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Samsung's Vibration Reduction Technology (VRT) washing machine


May 8, 2007

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May 9, 2007 If your washing machines often makes more noise than mating walruses, you’ll be pleased to hear that at long last there’s a solution for the vibration and noise caused by unbalanced loads during the spin cycle. Samsung’s new Vibration Reduction Technology (VRT) washing machine is claimed to be the quietest ever during the spin cycle. The new VRT Washing Machine can be seen for the first time at the 2007 Kitchen and Bath Industry Show (K/BIS) this week in Las Vegas.

The extra-large capacity laundry machines also include Samsung’s SilverCare technology which is a great option for removing odor-causing bacteria from colors and delicates in cold water without bleach. It helps keep garments looking their best by minimizing fading and the tattering effects of hot water. The VRT Washing Machine is available in Tango Red, Onyx Blue, Stratus Gray and Neat White at US$1,300 and can be stacked on top of or alongside the paired dryer in the same colour.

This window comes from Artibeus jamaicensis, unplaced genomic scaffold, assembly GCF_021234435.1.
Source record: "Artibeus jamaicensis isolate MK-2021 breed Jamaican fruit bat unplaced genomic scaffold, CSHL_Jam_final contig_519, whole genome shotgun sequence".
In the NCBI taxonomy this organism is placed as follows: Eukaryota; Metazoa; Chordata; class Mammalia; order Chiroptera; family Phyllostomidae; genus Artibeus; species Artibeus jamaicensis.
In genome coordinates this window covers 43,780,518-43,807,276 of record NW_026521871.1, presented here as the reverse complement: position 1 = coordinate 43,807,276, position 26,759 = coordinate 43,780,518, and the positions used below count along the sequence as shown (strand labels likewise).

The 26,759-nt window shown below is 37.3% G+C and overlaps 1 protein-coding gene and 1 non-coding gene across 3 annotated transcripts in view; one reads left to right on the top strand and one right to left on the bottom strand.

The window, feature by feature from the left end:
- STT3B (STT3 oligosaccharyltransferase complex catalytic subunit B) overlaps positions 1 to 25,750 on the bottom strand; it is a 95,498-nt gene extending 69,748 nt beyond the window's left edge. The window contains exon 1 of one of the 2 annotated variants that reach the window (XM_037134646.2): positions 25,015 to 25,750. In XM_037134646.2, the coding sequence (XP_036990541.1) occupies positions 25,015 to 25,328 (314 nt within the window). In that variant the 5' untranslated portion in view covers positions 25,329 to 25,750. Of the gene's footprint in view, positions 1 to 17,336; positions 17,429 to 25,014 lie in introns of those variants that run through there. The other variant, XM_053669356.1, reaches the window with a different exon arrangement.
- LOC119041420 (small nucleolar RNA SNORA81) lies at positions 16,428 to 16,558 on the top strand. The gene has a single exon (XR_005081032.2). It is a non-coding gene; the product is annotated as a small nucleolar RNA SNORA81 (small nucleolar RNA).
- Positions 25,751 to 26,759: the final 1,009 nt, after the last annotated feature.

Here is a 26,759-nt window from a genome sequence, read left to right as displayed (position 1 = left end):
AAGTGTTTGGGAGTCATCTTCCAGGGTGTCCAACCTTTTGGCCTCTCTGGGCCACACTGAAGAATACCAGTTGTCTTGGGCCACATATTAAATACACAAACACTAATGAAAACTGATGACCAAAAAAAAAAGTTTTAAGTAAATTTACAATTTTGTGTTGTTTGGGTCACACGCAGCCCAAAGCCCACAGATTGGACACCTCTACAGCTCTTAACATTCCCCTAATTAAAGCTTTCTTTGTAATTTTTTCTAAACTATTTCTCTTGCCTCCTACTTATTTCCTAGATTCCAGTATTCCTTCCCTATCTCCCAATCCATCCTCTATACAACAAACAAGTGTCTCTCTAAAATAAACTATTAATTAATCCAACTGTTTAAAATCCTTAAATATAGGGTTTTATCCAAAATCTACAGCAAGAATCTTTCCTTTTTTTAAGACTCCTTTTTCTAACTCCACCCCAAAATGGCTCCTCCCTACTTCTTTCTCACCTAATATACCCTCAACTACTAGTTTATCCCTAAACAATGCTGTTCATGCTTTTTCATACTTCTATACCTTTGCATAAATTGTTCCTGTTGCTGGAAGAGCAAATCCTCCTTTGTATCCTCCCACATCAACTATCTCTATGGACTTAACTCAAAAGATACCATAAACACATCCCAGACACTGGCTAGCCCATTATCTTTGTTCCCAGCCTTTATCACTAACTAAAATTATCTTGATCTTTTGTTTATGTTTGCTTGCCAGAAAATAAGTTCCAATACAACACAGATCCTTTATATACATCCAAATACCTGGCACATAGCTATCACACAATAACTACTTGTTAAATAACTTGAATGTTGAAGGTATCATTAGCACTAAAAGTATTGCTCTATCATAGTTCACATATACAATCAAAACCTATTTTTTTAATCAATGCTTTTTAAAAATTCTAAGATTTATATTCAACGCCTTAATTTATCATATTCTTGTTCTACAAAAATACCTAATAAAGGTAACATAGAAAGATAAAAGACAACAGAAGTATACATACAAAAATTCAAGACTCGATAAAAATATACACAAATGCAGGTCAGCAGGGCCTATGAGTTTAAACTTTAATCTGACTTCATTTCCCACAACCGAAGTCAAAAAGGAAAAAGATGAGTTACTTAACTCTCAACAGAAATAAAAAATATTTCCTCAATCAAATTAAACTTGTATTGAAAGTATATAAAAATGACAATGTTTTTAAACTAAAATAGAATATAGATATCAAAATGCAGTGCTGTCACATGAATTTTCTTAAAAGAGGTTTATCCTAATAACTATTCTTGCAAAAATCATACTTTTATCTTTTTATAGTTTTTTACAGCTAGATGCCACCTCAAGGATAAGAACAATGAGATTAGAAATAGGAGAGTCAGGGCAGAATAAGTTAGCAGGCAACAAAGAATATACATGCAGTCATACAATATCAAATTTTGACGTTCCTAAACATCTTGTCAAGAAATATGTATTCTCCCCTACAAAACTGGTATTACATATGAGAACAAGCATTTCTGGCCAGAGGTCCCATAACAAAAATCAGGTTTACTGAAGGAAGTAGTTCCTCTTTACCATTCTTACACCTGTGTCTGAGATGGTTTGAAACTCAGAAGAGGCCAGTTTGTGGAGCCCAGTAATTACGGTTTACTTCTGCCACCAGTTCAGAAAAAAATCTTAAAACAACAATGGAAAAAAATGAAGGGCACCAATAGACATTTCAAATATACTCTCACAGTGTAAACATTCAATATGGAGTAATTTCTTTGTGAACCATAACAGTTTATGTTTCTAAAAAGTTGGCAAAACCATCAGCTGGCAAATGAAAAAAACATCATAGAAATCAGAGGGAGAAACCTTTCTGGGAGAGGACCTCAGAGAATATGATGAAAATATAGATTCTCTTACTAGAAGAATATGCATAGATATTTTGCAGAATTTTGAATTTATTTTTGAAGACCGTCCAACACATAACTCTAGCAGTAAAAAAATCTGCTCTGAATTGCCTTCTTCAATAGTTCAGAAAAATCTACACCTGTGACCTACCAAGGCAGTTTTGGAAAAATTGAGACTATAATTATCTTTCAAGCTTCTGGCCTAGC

"In tests involving unbalanced loads, Samsung’s VRT machines proved to have both the lowest vibration and noise level of the front-loading washers tested," said Jeff Armstrong, Senior Marketing Manager of Home Appliances at Samsung.

While the washer reduces noise and vibration, it does not skimp on power with a 1,300 RPM maximum spin speed during final spin and achieving better than 2.3 MEF, which is designated by the Department of Energy as "Tier 3," the highest level of Energy Star.

About the Author
Mike Hanlon Mike grew up thinking he would become a mathematician, accidentally started motorcycle racing, got a job writing road tests for a motorcycle magazine while at university, and became a writer. As a travelling photojournalist during his early career, his work was published in a dozen languages across 20+ countries. He went on to edit or manage over 50 print publications, with target audiences ranging from pensioners to plumbers, many different sports, many car and motorcycle magazines, with many more in the fields of communication - narrow subject magazines on topics such as advertising, marketing, visual communications, design, presentation and direct marketing. Then came the internet and Mike managed internet projects for Australia's largest multimedia company, Telstra.com.au (Australia's largest Telco), Seek.com.au (Australia's largest employment site), top100.com.au, hitwise.com, and a dozen other internet start-ups before founding Gizmag in 2002. Now he writes and thinks. All articles by Mike Hanlon
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